Wednesday, September 21 2011
World Food Prize laureate to kick off new ISU One Health lecture series
The Iowa State University-based international One Health
Commission will sponsor a lecture with ISU by 2010 World Food
Prize Laureate David Beckmann. "One Health: World Health
Through Collaboration," will be held at 9 a.m. Wednesday,
Oct. 12, at the Des Moines Marriott, Salon D, 700 Grand
'Piled Higher and Deeper' comic author to screen film adaptation and speak Sept. 27
Jorge Cham will screen the film adaptation of his popular
online comic strip about life in academia and speak at Iowa
State on Tuesday, Sept. 27. The film, "Piled Higher and
Deeper: The Ph.D. Movie," will begin at 7 p.m. in the
Memorial Union Great Hall. Cham's talk will follow the
67-minute film. Cham has been called the Dilbert of academia
for his comic strip. Appearing in numerous university
newspapers, it chronicles the struggles and humor of the lives
of graduate students and stressed out academics.
Gov. Branstad will speak at Biorenewables Complex groundbreaking, phase two
The groundbreaking ceremony for phase two of ISU's Biorenewables Complex is set for Friday, Sept. 30, at 3:30 p.m. Gov. Terry Branstad will speak. Phase two includes Virgil B. Elings Hall and a second agricultural and biosystems engineering building, funded through $60.4 million in state appropriations and $14.1 million in private support.
Two finalists for ISU presidency announced
Two finalists for the presidency of Iowa State University have
been announced by the presidential search committee. Steven
Leath and Kumble Subbaswamy will be on campus later this
Newspaper columnist Rekha Basu to speak at Iowa State Sept. 26
Longtime Des Moines Register columnist Rekha Basu will present
the keynote address for the 35th anniversary of the women and
gender studies program at Iowa State on Monday, Sept. 26. Her
talk, "How the Media Looks at Women," will be at 7
p.m. in the Memorial Union Great Hall. It is free and open to
the public. The Women's and Gender Studies Program will
host a reception following the talk.
ISU's Wells leads study finding sequential photos more accurate for eyewitness IDs
Iowa State expands its role in economic development
Iowa State University has been recognized as a national leader in research, technology transfer and entrepreneurship. Now, ISU is launching new initiatives designed to build partnerships across the state to increase the number of university startups and connect the university's extensive research capabilities to Iowa companies.
Social justice educator will speak about her work with Mother Teresa Sept. 22 at ISU
Mary Poplin will present the Veritas Forum, "Radical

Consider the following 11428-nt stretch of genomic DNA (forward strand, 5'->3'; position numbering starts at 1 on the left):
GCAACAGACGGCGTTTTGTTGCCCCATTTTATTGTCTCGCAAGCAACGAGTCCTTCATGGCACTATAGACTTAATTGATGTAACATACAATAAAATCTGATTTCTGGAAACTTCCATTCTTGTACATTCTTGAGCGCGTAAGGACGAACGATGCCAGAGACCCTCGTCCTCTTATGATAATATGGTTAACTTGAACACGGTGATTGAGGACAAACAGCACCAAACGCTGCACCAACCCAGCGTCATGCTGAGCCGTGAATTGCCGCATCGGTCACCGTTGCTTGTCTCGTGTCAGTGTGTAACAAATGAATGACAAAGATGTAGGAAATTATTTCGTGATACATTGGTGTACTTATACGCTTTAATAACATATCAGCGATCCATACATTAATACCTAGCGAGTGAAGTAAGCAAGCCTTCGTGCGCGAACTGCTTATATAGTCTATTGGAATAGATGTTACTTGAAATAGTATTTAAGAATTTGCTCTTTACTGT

Marxist, Radical Feminist, Radical Love: What Mother Teresa
Taught Me about Social Justice," at 7 p.m. Thursday, Sept.
22 in Stephens Auditorium. It is free and open to the public.
Poplin is a professor of education at Claremont Graduate
University, where she has served as director of the
master's program in teacher education and dean of the
School of Educational Studies. Poplin worked for two months
with Mother Teresa, and published the book, "Finding
Calcutta," about her experience.
Iowa State astronomer: Beware of the wildlife, even in apparently quiet galaxies
Iowa State's Curtis Struck wrote a News & Views
commentary -- "Astrophysics: Rough times in the Galactic
countryside" -- published in the Sept. 15 issue of the
journal Nature. Struck's paper provided context and color
to a study that suggests the Milky Way's past may not have
been as peaceful as astronomers thought.
MAD Magazine senior editor will present 'The Joy of Censorship' at ISU Sept. 22
The senior editor of MAD Magazine, who is a crusader against unwarranted censorship, will speak at Iowa State on Thursday, Sept. 22. Joe Raiola will present "The Joy of Censorship," a "fiery defense" of the First Amendment, at 8 p.m. in the Memorial Union Great Hall. Raiola's talk is the Constitution Day Lecture and part of Banned Book Week. It is free and open to the public.
Iowa State chemists help astronauts make sure their drinking water is clean
Researchers from Iowa State University and the U.S. Department
of Energy's Ames Laboratory have developed chemistry and
procedures that astronauts can use to test the quality of their
drinking water at the International Space Station. The testing
technology is now considered operational hardware at the space
station. Astronauts will begin using refinements to the tests
in late September.